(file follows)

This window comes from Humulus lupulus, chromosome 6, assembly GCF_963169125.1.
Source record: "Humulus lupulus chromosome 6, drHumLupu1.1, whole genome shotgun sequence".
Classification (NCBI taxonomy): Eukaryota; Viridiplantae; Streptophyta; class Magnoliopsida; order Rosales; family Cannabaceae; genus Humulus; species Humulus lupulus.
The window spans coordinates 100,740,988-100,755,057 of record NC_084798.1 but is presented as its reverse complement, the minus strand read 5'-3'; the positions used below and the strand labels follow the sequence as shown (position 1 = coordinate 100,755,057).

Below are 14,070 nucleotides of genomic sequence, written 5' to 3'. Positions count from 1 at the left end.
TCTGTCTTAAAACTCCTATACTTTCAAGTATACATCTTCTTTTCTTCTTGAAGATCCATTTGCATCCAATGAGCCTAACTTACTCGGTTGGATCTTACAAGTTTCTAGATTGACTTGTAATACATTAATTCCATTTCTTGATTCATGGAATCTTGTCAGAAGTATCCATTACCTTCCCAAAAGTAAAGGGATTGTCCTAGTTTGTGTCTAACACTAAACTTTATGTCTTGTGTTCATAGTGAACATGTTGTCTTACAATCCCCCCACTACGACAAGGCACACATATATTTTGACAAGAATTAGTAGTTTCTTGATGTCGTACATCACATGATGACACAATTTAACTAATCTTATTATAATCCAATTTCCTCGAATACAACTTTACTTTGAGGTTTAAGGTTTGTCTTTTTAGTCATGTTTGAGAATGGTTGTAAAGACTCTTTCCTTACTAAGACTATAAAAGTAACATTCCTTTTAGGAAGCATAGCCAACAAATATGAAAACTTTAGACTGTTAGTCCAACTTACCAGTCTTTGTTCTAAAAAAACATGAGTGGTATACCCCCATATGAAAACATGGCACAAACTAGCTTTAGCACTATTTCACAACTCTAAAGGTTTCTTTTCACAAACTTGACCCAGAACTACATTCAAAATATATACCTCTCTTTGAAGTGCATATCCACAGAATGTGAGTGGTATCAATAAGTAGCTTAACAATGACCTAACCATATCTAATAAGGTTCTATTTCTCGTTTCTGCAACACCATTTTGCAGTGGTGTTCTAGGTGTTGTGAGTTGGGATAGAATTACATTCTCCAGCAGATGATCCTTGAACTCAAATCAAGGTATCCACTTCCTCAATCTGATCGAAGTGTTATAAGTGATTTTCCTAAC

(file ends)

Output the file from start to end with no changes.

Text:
This window comes from Humulus lupulus, chromosome 6, assembly GCF_963169125.1.
Source record: "Humulus lupulus chromosome 6, drHumLupu1.1, whole genome shotgun sequence".
Classification (NCBI taxonomy): Eukaryota; Viridiplantae; Streptophyta; class Magnoliopsida; order Rosales; family Cannabaceae; genus Humulus; species Humulus lupulus.
The window spans coordinates 100,740,988-100,755,057 of record NC_084798.1 but is presented as its reverse complement, the minus strand read 5'-3'; the positions used below and the strand labels follow the sequence as shown (position 1 = coordinate 100,755,057).

Below are 14,070 nucleotides of genomic sequence, written 5' to 3'. Positions count from 1 at the left end.
TCTGTCTTAAAACTCCTATACTTTCAAGTATACATCTTCTTTTCTTCTTGAAGATCCATTTGCATCCAATGAGCCTAACTTACTCGGTTGGATCTTACAAGTTTCTAGATTGACTTGTAATACATTAATTCCATTTCTTGATTCATGGAATCTTGTCAGAAGTATCCATTACCTTCCCAAAAGTAAAGGGATTGTCCTAGTTTGTGTCTAACACTAAACTTTATGTCTTGTGTTCATAGTGAACATGTTGTCTTACAATCCCCCCACTACGACAAGGCACACATATATTTTGACAAGAATTAGTAGTTTCTTGATGTCGTACATCACATGATGACACAATTTAACTAATCTTATTATAATCCAATTTCCTCGAATACAACTTTACTTTGAGGTTTAAGGTTTGTCTTTTTAGTCATGTTTGAGAATGGTTGTAAAGACTCTTTCCTTACTAAGACTATAAAAGTAACATTCCTTTTAGGAAGCATAGCCAACAAATATGAAAACTTTAGACTGTTAGTCCAACTTACCAGTCTTTGTTCTAAAAAAACATGAGTGGTATACCCCCATATGAAAACATGGCACAAACTAGCTTTAGCACTATTTCACAACTCTAAAGGTTTCTTTTCACAAACTTGACCCAGAACTACATTCAAAATATATACCTCTCTTTGAAGTGCATATCCACAGAATGTGAGTGGTATCAATAAGTAGCTTAACAATGACCTAACCATATCTAATAAGGTTCTATTTCTCGTTTCTGCAACACCATTTTGCAGTGGTGTTCTAGGTGTTGTGAGTTGGGATAGAATTACATTCTCCAGCAGATGATCCTTGAACTCAAATCAAGGTATCCACTTCCTCAATCTGATCGAAGTGTTATAAGTGATTTTCCTAAC